The SEC’s ESG Task Force Strikes Again with a $4 Million Settlement

The US SEC’s ESG task force strikes again with a US$4m settlement

United States Publication November 2022

The United States Securities and Exchange Commission’s (SEC) focus on ESG disclosure issues continues, evidenced  by its November 22, 2022, US$4m settlement with a large asset manager. The SEC charged the firm with failing to adhere to its policies and procedures involving two of the institution’s mutual funds and one separately managed account strategy marketed as ESG investments.

The SEC charges do not specifically allege greenwashing claims as we have seen in other ESG cases brought by the SEC, such as the settlement with BNY Melon Investment Advisory Inc. for charges that the firm falsely implied that some mutual funds had undergone an ESG quality review. Rather, here the SEC found that the institution had policy and procedure failures involving the ESG research that its investment team used to select and monitor securities. The material that the firm prepared about ESG investments, which it shared with investors and trustees, was therefore not based on proper policies and procedures. In addition, once it subsequently established policies and procedures, the SEC claimed that the institutions also failed to follow them. For example, the policies and procedures required the use of a proprietary ESG questionnaire and materiality matrix, which was pitched to trustees and investors as a means to “assign[ ] scores to companies based on their adherence to ESG principles.” These questionnaires were to be maintained in a shared database. In contravention of firm policy, the investment team chose to rely on previous ESG research, which differed from the policies and procedures and only completed the required questionnaire after securities were already selected for inclusion in the investment portfolios. In a couple of cases, the questionnaires were never completed. According to the SEC, a lack of training exacerbated the issue, with some members of the investment team under the misinformed belief that the questionnaires were optional. As a result, the selection of securities for the firm’s ESG investment portfolios was not in accordance with the policies and procedures or the promotional material conveyed to third parties.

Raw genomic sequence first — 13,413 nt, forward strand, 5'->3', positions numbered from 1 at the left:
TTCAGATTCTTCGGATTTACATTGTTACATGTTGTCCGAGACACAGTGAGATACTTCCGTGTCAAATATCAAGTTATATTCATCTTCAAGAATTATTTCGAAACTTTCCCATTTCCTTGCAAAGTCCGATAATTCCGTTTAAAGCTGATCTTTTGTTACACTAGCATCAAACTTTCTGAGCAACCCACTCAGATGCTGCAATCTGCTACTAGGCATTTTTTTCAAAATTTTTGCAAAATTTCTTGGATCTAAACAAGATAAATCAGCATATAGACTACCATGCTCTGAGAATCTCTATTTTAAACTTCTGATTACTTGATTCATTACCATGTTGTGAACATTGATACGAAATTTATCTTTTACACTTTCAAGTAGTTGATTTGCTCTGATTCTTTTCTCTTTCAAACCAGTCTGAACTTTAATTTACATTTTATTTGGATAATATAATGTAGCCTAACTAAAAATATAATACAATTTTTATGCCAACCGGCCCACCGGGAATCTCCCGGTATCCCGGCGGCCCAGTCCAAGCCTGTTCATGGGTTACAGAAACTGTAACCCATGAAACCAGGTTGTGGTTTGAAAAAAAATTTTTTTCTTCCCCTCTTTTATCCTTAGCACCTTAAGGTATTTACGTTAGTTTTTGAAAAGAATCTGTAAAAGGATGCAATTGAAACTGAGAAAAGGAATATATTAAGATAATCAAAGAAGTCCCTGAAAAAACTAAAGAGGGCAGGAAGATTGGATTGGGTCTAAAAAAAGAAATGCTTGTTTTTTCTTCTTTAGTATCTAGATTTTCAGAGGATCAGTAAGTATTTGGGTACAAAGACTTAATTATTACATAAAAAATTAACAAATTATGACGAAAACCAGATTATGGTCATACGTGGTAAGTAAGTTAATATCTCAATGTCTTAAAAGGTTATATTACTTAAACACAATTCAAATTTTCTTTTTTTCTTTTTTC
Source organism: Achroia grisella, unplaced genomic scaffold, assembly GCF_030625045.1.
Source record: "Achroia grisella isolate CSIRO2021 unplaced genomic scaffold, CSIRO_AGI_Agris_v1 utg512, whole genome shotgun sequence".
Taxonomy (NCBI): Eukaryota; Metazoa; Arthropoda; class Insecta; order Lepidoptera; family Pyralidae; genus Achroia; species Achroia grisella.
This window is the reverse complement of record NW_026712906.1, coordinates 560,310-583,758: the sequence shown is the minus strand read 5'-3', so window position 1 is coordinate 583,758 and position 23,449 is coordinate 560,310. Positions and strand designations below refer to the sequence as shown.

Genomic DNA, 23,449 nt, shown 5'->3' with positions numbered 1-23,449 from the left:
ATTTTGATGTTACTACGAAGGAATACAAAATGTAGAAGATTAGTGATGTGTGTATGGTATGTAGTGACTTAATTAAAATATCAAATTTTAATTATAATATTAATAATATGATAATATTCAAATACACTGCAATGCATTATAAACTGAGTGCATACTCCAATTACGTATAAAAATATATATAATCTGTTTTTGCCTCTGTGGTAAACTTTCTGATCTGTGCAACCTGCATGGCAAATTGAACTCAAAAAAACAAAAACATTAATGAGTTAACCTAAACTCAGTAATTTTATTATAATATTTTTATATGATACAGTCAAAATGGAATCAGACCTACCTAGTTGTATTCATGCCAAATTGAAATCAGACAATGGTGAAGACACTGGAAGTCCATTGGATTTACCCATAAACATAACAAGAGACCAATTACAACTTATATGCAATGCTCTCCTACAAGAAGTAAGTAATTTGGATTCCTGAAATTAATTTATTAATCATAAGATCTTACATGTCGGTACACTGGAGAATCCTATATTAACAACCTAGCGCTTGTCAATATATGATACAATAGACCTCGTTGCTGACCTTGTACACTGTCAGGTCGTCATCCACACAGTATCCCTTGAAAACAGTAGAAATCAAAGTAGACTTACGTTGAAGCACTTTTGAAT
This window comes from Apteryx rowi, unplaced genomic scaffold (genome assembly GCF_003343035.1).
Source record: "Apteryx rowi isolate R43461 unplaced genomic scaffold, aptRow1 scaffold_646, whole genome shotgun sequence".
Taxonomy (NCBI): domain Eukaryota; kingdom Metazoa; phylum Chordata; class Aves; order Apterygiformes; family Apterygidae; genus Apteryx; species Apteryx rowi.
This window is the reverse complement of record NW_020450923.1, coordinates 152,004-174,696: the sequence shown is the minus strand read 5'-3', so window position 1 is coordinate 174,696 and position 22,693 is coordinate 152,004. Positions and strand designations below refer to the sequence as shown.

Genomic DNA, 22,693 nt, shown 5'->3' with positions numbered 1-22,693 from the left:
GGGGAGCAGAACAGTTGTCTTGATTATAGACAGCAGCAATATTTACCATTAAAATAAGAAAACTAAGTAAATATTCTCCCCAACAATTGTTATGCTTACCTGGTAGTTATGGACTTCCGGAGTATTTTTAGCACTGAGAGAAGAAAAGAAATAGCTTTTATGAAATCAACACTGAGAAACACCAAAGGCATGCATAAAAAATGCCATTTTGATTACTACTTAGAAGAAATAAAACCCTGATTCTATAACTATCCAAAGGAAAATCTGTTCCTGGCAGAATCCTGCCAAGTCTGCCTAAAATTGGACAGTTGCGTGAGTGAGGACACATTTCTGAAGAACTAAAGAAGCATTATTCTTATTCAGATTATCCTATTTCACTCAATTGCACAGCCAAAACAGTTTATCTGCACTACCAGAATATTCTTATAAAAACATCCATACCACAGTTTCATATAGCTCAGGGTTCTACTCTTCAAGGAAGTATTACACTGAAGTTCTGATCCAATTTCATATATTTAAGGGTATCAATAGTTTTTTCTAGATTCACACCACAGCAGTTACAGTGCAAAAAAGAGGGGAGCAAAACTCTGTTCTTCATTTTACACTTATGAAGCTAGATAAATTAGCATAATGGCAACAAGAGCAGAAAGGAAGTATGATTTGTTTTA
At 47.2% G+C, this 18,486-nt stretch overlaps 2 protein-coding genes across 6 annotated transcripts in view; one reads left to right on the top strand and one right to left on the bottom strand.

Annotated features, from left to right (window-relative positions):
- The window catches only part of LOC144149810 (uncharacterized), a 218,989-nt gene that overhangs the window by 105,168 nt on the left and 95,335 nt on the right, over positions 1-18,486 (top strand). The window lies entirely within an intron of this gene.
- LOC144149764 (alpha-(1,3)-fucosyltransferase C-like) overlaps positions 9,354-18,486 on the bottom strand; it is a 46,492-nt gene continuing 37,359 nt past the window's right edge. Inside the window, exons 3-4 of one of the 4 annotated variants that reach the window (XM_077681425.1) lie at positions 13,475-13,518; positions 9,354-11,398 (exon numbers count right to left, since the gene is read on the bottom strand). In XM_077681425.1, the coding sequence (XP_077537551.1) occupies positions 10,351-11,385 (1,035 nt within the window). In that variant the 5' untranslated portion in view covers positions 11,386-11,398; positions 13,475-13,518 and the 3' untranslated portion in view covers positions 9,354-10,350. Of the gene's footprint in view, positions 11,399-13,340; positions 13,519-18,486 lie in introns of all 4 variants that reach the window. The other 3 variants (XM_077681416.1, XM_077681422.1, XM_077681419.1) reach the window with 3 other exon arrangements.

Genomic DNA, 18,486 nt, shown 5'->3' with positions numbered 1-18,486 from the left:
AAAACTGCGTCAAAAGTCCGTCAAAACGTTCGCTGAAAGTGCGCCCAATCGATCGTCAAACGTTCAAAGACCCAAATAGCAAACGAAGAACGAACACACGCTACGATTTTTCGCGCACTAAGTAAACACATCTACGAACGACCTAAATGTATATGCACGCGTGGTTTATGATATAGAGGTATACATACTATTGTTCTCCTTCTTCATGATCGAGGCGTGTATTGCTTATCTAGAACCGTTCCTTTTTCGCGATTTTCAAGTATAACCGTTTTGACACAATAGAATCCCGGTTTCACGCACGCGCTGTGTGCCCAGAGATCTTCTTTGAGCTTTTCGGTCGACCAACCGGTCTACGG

This action comes from the efforts of the SEC’s Climate and ESG Task Force that it created in 2021 to identify potential material gaps or misstatements in issuers’ ESG disclosures.  In addressing this settlement, the Task Force’s deputy director emphasized that if asset managers brand and market their funds and strategies as ESG, they must “establish reasonable policies and procedures governing how the ESG factors will be evaluated as part of the investment process, and then follow those policies and procedures, to avoid providing investors with information about these products that differs from their practices.”

As discussed in this prior article, financial services firms can take several steps to manage and mitigate regulatory risk in connection with ESG investment strategies, including developing clear, reasonable and effective policies and procedures regarding how ESG considerations are deployed in the investment decision-making process. This most recent settlement underscores the importance not only of developing such policies and procedures but also ensuring a consistent implementation and strict adherence to them. 



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